As an investment consultant and portfolio manager with a focus on the listed investment fund space, one question I sometimes get from advisers and investors is, “Why wouldn’t I just pick my own LICs/LITs?” After all, isn’t that the point? You outsource the stockpicking and picking fund managers is easy – right?
Well, no. Choosing fund managers is difficult enough when considering conventional unlisted managed funds, particularly when the investment environment is challenging. And I would suggest that when incorporating listed investment companies (LICs) and listed investment trusts (LITs) into client portfolios, the difficulty is compounded, for the following reasons:
- Governance and transparency on LICs is generally poorer than at retail managed funds, which seems to attract some less ethical operators to LICs.
- Investment mandates can be flexible or allow esoteric investments, leading to unusual return and risk outcomes, although this can sometimes work to the upside.
- Some groups running LICs don’t have any other retail vehicles, so less is known about them.
- The pricing dynamics of LICs/LITs trading at a premium or discount can have a major impact on the actual investor return experience over both the short and long term.
- Related to this, unlike with unlisted managed funds, it is often difficult to sell a poorly performing LIC for anything near net tangible asset value (NTA). In some extreme cases, you can’t sell them at all (more on this below), although this can also sometimes happen with unlisted trusts – think mortgage, property, high yield and certain hedge funds during the GFC).
While many of the funds in the LIC space are well governed and managed, the history in a few listed vehicles – those that might be labelled ‘investment disasters’ – of periodic investor losses much greater than those in the broader markets, suggests the above risk factors are real.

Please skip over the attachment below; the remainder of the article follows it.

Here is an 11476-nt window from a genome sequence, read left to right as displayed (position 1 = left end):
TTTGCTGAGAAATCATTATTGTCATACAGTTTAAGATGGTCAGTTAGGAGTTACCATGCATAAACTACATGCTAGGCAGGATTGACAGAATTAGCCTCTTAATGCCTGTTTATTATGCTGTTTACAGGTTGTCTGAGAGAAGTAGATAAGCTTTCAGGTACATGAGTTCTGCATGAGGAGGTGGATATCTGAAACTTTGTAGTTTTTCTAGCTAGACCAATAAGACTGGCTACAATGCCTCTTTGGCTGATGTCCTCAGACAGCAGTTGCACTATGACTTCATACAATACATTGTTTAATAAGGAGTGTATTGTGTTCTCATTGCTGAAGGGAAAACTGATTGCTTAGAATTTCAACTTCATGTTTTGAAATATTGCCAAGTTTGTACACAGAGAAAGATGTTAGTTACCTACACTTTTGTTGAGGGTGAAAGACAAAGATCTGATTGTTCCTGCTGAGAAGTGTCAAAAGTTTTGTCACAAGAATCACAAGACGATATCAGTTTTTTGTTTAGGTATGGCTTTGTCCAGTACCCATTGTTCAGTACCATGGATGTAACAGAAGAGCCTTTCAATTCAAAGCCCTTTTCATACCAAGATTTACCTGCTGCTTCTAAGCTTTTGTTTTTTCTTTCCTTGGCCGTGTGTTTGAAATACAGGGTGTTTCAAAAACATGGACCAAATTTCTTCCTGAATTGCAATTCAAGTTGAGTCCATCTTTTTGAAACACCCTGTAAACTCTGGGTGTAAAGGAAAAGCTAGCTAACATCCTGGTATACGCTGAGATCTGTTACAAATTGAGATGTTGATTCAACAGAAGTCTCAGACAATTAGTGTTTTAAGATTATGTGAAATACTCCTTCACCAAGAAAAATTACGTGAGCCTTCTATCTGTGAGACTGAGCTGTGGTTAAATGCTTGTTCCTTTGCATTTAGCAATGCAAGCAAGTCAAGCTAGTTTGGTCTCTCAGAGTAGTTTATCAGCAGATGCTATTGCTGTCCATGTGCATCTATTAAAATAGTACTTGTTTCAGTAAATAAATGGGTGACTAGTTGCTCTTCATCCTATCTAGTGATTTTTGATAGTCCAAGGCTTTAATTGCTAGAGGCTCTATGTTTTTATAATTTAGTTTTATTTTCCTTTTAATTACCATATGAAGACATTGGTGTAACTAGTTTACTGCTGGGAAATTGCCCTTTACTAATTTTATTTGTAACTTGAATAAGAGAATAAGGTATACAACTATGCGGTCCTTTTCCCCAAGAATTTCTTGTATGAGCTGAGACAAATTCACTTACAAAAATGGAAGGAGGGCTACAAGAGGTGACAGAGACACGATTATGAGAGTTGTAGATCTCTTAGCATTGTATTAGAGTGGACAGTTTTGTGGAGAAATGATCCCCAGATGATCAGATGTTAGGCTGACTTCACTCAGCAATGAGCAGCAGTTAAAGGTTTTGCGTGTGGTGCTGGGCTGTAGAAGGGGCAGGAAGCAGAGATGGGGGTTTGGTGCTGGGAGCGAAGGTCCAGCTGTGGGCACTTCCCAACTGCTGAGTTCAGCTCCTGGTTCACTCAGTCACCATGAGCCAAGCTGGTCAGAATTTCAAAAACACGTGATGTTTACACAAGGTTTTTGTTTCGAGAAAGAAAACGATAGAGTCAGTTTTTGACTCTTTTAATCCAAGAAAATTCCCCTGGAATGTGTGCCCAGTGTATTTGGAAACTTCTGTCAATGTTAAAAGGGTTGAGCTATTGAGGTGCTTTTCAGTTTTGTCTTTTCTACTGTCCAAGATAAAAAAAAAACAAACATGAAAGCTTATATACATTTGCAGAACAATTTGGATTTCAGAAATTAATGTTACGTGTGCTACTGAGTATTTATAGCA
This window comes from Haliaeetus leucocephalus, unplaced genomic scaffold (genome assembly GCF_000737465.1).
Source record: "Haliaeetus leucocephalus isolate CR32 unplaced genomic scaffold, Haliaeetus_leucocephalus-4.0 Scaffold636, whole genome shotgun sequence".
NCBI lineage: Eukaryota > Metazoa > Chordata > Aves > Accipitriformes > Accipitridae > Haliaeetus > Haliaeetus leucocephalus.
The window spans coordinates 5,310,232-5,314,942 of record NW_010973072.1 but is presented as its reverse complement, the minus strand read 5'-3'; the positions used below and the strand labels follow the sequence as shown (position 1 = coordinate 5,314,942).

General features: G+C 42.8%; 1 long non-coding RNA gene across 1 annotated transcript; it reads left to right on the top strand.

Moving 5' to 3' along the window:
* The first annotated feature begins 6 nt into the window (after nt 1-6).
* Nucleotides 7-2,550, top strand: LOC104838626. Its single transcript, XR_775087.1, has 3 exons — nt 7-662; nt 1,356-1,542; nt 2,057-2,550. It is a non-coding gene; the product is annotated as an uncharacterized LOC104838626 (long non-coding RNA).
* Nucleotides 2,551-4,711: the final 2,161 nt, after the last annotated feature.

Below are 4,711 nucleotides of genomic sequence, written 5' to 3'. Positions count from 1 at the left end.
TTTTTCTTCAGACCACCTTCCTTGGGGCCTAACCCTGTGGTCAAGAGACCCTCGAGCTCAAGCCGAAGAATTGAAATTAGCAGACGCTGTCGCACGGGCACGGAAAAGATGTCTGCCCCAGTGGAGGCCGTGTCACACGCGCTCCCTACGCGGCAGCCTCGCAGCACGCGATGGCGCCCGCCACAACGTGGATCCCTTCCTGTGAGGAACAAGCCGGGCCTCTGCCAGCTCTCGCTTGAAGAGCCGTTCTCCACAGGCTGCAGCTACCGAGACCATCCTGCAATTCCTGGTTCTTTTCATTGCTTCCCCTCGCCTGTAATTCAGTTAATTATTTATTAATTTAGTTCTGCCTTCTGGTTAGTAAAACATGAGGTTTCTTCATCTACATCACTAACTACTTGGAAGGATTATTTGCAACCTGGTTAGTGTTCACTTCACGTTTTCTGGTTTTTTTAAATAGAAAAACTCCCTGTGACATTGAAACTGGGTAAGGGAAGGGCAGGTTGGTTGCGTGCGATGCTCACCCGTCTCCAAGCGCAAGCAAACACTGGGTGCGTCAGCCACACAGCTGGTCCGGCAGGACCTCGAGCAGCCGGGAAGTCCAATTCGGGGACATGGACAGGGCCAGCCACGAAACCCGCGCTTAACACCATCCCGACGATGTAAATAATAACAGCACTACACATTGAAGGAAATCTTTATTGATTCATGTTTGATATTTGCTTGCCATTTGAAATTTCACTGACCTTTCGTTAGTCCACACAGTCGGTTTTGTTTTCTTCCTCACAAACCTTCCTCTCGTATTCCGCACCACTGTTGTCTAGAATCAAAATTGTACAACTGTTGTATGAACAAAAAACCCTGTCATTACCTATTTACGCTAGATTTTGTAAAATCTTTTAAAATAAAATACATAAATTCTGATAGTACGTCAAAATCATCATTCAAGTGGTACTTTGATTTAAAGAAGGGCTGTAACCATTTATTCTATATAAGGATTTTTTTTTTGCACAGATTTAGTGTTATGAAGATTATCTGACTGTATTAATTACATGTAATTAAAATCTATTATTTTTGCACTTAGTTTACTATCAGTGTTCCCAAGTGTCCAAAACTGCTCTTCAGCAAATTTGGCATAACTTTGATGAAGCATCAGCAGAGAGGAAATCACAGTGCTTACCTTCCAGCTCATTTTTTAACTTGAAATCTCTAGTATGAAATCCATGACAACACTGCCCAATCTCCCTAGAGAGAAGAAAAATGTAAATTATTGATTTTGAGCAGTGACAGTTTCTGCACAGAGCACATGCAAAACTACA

Success, especially in more trying markets, can be less about what one invests in and more about what one avoids. While mistakes and losses are inevitable, true investment disasters that result in more permanent capital losses are hard to recover from, especially if investors are overly concentrated in those investments. Still, some of these ‘disasters’ eventually present attractive contrarian investment opportunities.
A pirate saga
The year 2018 has had more than its fair share of disasters in LIC land. Although yet to play out fully, perhaps the ugliest of these will be the experience of investors in two LICs – Henry Morgan (ASX:HML) and Benjamin Hornigold (ASX:BHD), both named after famous pirates. These funds have been suspended from the ASX since June 2017 and July 2018, respectively, and are subject to scrip takeover offers from their Brisbane-based, NSX-listed manager John Bridgeman (JBL) – another pirate. The Independent Expert’s Reports on the deals has stated that the offer is “not fair but is reasonable” and also highlighted that the manager seems to have issues with the regulator. There are no bids on the NSX for JBL stock with an offer at 90 cents. Clearly, no easy options exist to resolve the mess that these three vehicles have become but accepting the JBL scrip hardly seems to be the answer.
There were numerous red flags that led sceptical investors, including us, to avoid investing in these funds. These included a somewhat awkward meeting with the pirates in late 2015, which provided no clarity on any process around, or edge in, their macro trading, which was backed up by a stellar but somewhat short, small funds under management and a difficult to assess track record. However, even for sceptics, it was hard to envisage a disaster of this extent and the disdain with which management and the board have treated shareholders. Any normal fund manager presiding over such long ASX suspensions and large investor losses would be forced out of financial services and quietly eating humble pie. Yet in this case, the fund managers have gone on the offensive, treating shareholders with contempt and threatening legal action against commentators raising perfectly valid concerns (usually a warning sign that something is seriously wrong).